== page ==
Op-Ed: Programs Have Helped N.Y. Homeowners
Op-Ed Published in the Press & Sun Bulletin
By Eric T. Schneiderman
Across our state, cities and towns still suffer from the crash of America’s housing market that sent our economy into freefall. The downward spiral of foreclosures, abandoned homes, declining property taxes and destabilized neighborhoods has taken an enormous toll on municipalities statewide.
In some communities, streets are lined with abandoned homes that attract criminals and vandals, drive down property values and impose financial burdens that cities and towns cannot afford.
As attorney general, I have been recovering funds from some of the banks whose conduct contributed to the market crash. Under our settlement agreements, these banks are providing real relief to both New York families and municipalities, and I have proposed legislation to extend that aid even further.
When I took office in January 2011, 345,000 New York families were facing foreclosure and half of those families had never spoken to a lawyer at any stage of the process. In response, we created the Homeowner Protection Program (HOPP), a network of free housing counseling and legal service providers serving families in every community in our state.
There are now more than 90 HOPP grantees across the state — including in Broome County, which has had more foreclosures than any other county in the Southern Tier.
Since the HOPP program began in October 2012 through the end of 2013, our service providers have helped nearly 24,000 homeowners. More than 6,660 of those families have already received mortgage modifications or have modifications pending.
Our efforts extend beyond individual homeowners. To aid communities plagued by abandoned and derelict properties, we dedicated $20 million of the settlement funds to support land banks — nonprofit organizations that help local governments buy up abandoned properties that can be rehabbed and resold, or be torn down, so the properties can be reused.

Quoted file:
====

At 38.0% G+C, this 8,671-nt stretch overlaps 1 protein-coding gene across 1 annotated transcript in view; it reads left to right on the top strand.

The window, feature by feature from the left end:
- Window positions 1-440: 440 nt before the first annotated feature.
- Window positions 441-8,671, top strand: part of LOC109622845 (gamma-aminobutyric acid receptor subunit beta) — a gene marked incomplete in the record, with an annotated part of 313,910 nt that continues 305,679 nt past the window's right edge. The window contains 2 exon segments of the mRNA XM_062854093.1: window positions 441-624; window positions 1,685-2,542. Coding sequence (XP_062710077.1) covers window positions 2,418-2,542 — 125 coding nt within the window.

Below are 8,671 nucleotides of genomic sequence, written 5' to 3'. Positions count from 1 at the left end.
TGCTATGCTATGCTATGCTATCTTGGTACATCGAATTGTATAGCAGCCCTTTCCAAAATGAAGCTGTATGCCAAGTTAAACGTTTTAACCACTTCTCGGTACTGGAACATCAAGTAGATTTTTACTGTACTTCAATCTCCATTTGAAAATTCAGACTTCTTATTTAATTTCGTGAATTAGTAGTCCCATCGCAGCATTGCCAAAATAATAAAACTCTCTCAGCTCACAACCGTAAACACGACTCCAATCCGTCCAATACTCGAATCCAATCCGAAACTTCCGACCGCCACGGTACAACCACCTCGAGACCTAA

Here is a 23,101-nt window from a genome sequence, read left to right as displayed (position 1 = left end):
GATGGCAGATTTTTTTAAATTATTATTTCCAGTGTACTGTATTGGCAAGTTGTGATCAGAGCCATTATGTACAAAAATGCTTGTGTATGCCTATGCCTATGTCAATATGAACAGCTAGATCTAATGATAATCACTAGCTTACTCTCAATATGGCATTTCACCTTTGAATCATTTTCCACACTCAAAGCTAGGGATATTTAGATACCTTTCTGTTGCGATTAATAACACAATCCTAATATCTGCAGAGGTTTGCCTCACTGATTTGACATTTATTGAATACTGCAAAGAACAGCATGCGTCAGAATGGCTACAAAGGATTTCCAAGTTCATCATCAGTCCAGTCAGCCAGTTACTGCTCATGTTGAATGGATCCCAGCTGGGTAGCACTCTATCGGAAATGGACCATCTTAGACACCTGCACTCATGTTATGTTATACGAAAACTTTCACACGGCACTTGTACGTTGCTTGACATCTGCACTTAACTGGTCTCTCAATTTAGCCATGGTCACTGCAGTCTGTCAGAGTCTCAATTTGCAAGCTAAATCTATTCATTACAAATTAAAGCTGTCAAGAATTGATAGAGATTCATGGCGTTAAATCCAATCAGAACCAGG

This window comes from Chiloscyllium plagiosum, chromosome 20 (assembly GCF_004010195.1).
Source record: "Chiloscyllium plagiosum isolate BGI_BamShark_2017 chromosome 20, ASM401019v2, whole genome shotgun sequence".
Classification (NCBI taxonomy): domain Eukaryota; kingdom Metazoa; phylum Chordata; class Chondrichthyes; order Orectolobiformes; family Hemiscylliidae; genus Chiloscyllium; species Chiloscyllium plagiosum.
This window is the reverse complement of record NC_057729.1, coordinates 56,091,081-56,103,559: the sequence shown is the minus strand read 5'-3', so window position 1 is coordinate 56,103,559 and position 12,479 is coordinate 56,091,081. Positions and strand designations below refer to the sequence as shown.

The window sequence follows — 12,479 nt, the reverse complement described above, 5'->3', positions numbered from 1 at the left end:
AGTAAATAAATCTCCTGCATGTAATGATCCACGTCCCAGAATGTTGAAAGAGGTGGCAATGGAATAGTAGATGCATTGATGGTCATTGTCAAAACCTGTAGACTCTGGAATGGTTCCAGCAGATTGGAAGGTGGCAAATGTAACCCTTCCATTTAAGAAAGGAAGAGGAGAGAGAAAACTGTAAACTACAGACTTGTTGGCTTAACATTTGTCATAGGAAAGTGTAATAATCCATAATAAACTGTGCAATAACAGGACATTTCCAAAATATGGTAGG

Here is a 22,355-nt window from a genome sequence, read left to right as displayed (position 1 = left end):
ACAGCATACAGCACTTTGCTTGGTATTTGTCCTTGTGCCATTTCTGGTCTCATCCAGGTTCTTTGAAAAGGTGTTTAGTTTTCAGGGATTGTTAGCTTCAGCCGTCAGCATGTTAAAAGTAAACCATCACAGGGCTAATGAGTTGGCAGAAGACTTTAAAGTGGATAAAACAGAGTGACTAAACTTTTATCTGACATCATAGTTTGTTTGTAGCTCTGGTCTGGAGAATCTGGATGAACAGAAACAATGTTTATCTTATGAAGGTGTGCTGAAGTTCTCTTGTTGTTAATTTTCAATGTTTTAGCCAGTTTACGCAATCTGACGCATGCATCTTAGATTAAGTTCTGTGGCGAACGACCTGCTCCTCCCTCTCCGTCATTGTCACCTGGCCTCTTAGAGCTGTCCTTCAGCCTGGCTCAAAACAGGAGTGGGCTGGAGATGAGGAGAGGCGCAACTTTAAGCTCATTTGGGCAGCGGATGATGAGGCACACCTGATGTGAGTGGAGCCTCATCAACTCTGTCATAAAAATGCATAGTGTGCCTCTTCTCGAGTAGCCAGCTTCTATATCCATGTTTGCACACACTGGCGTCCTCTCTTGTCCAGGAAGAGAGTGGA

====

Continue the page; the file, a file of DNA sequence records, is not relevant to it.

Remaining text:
We have distributed nearly $13 million to eight land banks — including in Broome and Chautauqua counties — and another $7 million will be awarded through a competitive process this summer. Current state law allows only two more land banks to be created, but many more communities could benefit from access to these valuable resources. That is why I proposed legislation to raise the maximum number of land banks from 10 to 20.
I also want to address another challenge for our towns and cities — zombie properties. These are homes that residents abandon after receiving a foreclosure notice, and that sit uncared for because banks don’t have to take responsibility for derelict homes until the foreclosure process is complete, and that can take months or years.
Leaving these houses to rot is unfair to municipalities and taxpayers. So I am introducing legislation to force banks to shoulder the burden of these zombie properties far earlier in the foreclosure process.
RealtyTrac data show that four of the 10 New York counties with the highest percentage of zombie foreclosures are in the Southern Tier — Chautauqua, Chemung, Steuben and Tioga. RealtyTrac estimates there are 15,000 zombie properties statewide, with nearly 1,000 across the Southern Tier. But research by my office has found that these numbers are probably too low. The truth is that no one really knows how many zombie homes there are.
My bill would create a statewide registry to help municipalities and regulators figure out which properties are zombies and who is responsible for them.
Displaced families, vacant neighborhoods and destabilized communities threaten cities and towns all across our state. As attorney general, I am proud to have assisted homeowners and communities all over New York, and I will do everything I can to further that recovery even more.